Saturday, July 31, 2021

Lockdown Art #5: Weird and Whacky Recycled Waste Hats by Lynne Chapman

One of the really joyful aspects of the lockdowns was seeing people released from their normal timetables finding time to explore new avenues. 

For some this was because "needs must" as in the need to keep income streams flowing. 

For others it was more about needing to keep creating in the face of the vast endless vacuum which was a lockdown.

For yet others there was a need to create joy in their lives at a time when it much was frightening and depressing. 

Fabrications out of single use plastic waste materials by Lynne Chapman

One of the more rewarding experiences I had was watching Lynne Chapman continue with a project she'd started prior to the pandemic - about using waste materials to create art.

She started back in 2019, thinking about ways in which she could use single use plastci within her textile art.

She progressed during the pandemic to creating hats. Much of which looked weird and whacky - but ALWAYS brought a smile to my face. She certainly succeeded in creating joy for very many people during a dark time.



Even better is the way in which her new artwork has begun to open new exhibiting opportunities for Lynne's textile art created from single use plastics.  

Here's what Lynne had to say last December on Facebook about her work to date

Waste Plastic Artwork

18 months ago, I began ‘locking’ single-use plastics within my textile artwork, to highlight issues around waste and the short-comings of recycling. The act of collecting personal waste really brings home the outrageous amounts we accumulate, even when we are trying to cut down.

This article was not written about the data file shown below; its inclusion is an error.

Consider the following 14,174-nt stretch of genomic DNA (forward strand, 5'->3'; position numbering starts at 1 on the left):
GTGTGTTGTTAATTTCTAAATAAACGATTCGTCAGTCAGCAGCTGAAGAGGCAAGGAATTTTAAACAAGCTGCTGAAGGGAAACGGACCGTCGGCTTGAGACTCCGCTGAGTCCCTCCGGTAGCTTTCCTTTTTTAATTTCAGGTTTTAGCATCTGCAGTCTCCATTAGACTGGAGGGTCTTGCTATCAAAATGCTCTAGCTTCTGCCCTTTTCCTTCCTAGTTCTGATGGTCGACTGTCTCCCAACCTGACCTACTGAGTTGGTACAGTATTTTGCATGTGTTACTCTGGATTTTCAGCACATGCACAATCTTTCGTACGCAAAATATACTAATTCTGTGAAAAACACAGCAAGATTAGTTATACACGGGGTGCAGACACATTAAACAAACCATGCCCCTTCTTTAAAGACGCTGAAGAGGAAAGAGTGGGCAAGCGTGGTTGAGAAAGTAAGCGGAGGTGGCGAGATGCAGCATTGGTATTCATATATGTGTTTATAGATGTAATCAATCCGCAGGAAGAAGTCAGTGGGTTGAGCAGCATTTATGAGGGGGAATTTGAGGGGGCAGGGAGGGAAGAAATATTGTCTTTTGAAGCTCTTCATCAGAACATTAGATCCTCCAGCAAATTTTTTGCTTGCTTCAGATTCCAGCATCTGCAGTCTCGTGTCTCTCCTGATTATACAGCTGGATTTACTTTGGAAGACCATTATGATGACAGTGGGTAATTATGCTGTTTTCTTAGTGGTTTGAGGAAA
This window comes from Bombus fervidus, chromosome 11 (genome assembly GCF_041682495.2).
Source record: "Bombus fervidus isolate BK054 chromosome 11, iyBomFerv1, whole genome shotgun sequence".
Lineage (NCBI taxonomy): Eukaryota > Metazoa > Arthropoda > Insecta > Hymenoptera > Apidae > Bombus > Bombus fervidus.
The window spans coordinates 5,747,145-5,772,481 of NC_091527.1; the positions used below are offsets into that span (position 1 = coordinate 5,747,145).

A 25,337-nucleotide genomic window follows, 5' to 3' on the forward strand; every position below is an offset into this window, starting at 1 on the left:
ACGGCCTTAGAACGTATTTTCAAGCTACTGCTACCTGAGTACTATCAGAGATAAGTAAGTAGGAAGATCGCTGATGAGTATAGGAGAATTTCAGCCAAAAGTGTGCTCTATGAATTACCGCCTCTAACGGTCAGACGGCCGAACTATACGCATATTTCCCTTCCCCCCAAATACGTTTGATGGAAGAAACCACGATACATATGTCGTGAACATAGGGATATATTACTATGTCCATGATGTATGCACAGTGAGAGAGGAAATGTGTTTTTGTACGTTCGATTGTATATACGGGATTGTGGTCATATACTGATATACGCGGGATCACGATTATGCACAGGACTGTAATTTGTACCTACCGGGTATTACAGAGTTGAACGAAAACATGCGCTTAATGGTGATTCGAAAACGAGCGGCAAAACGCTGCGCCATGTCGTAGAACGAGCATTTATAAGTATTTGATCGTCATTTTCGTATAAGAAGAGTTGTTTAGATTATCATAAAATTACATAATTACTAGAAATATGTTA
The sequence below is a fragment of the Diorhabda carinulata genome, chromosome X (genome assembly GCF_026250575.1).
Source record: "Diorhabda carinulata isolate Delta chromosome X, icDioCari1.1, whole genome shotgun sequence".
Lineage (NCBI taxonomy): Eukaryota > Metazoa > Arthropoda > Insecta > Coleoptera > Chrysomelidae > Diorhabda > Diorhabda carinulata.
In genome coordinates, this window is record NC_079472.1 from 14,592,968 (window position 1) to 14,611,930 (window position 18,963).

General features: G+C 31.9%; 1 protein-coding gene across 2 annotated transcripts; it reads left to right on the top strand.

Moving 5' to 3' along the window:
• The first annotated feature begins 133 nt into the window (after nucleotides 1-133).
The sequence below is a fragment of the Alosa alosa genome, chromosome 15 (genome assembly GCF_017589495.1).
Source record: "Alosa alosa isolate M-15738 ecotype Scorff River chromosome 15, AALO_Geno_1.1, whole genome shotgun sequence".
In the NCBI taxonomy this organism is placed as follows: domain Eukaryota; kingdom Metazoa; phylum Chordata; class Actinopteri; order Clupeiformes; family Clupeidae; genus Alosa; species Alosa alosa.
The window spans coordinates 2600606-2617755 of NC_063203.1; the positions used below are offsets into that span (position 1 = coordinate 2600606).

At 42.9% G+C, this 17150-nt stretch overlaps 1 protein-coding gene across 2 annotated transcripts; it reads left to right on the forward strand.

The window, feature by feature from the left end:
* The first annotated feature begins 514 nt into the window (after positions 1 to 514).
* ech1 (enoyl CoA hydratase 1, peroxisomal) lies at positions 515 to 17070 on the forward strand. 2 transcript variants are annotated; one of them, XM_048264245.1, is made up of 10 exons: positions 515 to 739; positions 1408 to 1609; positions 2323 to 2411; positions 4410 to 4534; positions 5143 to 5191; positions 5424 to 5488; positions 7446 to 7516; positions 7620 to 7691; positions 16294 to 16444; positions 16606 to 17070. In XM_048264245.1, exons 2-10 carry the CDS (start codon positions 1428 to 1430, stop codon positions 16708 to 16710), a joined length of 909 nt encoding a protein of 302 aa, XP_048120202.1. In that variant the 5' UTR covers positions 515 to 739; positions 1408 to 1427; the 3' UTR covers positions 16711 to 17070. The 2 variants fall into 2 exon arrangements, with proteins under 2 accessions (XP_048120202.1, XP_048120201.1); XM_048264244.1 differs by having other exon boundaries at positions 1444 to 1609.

Plastics are not easy materials to work with, but I enjoy creating unexpected outcomes from over-familiar, often ugly materials, presenting them anew, enhanced by thread and refreshed by a new perspective. In 2019, I was invited to create an installation for the entrance to Art& at York Racecourse. This became ‘Woe Betide Us’, a 4m x 1.5m plastic-bag wave, suspended above visitors.

Most recently, I have been making a series of Art Hats, utilising a wide range of waste plastics. I wanted to create joyful pieces during the covid era. Two of these hats are currently part of a touring exhibition in Cleveland, Ohio. 
 Facebook (my bold)

I'm left wondering why I'm not seeing more art which focuses on current issues around environmental and sustainability concerns. 

Maybe what's needed is time to stand and stare? Sometimes focusing on what is now opens our eyes to how creativity and art can come out of current concerns - and in turn develop into opportunities for what our future could and might involve.

Find out more


If you'd like to see more you can see more of her fantastical hats and really colourful sculptures at:

Besides being a textile artist, Lynne is also makes abstract paintings and is a working illustrator and Reportage Illustrator. 

I'm reminded of that saying "If you want something done, give it to a busy woman"!  

For me, Lynne is the epitome of an artist who does not waste time or let grass grow under her feet. She just "gets on and does"! I also think her creativity helped stimulate others during what has been a very discombobulating and trying time for many other artists.

My Lockdown Art theme on Saturdays

If you know of an artist who you think might fit into my small project highlighting lockdown art don't hesitate to get in touch

Essentially the artwork has to be:

  • either about lockdown / the pandemic
  • or stimulated in some way by the pandemic.
i.e. it's not just "more of the same" of what you were doing before. It has to be a genuine innovation associated with the time.

Posts to date include:

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